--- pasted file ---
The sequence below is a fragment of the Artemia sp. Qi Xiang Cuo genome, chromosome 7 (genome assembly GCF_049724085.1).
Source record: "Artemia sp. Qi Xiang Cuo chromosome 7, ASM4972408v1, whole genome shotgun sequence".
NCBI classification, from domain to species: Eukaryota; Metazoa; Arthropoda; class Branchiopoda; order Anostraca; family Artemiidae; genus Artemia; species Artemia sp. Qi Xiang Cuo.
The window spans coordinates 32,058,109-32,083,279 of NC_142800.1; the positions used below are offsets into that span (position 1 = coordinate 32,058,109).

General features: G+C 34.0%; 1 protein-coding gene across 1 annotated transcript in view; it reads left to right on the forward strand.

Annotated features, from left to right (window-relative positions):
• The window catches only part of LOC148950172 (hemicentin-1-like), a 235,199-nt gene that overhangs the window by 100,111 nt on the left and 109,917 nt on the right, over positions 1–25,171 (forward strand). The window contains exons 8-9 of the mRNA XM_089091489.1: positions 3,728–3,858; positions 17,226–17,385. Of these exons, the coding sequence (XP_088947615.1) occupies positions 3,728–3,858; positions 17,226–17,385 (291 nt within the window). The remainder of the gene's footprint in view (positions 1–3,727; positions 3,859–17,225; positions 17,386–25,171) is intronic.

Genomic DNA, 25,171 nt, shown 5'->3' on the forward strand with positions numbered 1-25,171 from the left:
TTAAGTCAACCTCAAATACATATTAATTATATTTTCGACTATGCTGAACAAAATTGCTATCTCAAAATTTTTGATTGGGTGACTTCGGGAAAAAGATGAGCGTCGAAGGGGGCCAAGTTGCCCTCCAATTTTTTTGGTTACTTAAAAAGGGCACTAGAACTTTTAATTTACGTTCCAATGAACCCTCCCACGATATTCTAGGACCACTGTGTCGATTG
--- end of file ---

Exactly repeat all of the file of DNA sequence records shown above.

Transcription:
The sequence below is a fragment of the Artemia sp. Qi Xiang Cuo genome, chromosome 7 (genome assembly GCF_049724085.1).
Source record: "Artemia sp. Qi Xiang Cuo chromosome 7, ASM4972408v1, whole genome shotgun sequence".
NCBI classification, from domain to species: Eukaryota; Metazoa; Arthropoda; class Branchiopoda; order Anostraca; family Artemiidae; genus Artemia; species Artemia sp. Qi Xiang Cuo.
The window spans coordinates 32,058,109-32,083,279 of NC_142800.1; the positions used below are offsets into that span (position 1 = coordinate 32,058,109).

General features: G+C 34.0%; 1 protein-coding gene across 1 annotated transcript in view; it reads left to right on the forward strand.

Annotated features, from left to right (window-relative positions):
• The window catches only part of LOC148950172 (hemicentin-1-like), a 235,199-nt gene that overhangs the window by 100,111 nt on the left and 109,917 nt on the right, over positions 1–25,171 (forward strand). The window contains exons 8-9 of the mRNA XM_089091489.1: positions 3,728–3,858; positions 17,226–17,385. Of these exons, the coding sequence (XP_088947615.1) occupies positions 3,728–3,858; positions 17,226–17,385 (291 nt within the window). The remainder of the gene's footprint in view (positions 1–3,727; positions 3,859–17,225; positions 17,386–25,171) is intronic.

Genomic DNA, 25,171 nt, shown 5'->3' on the forward strand with positions numbered 1-25,171 from the left:
TTAAGTCAACCTCAAATACATATTAATTATATTTTCGACTATGCTGAACAAAATTGCTATCTCAAAATTTTTGATTGGGTGACTTCGGGAAAAAGATGAGCGTCGAAGGGGGCCAAGTTGCCCTCCAATTTTTTTGGTTACTTAAAAAGGGCACTAGAACTTTTAATTTACGTTCCAATGAACCCTCCCACGATATTCTAGGACCACTGTGTCGATTG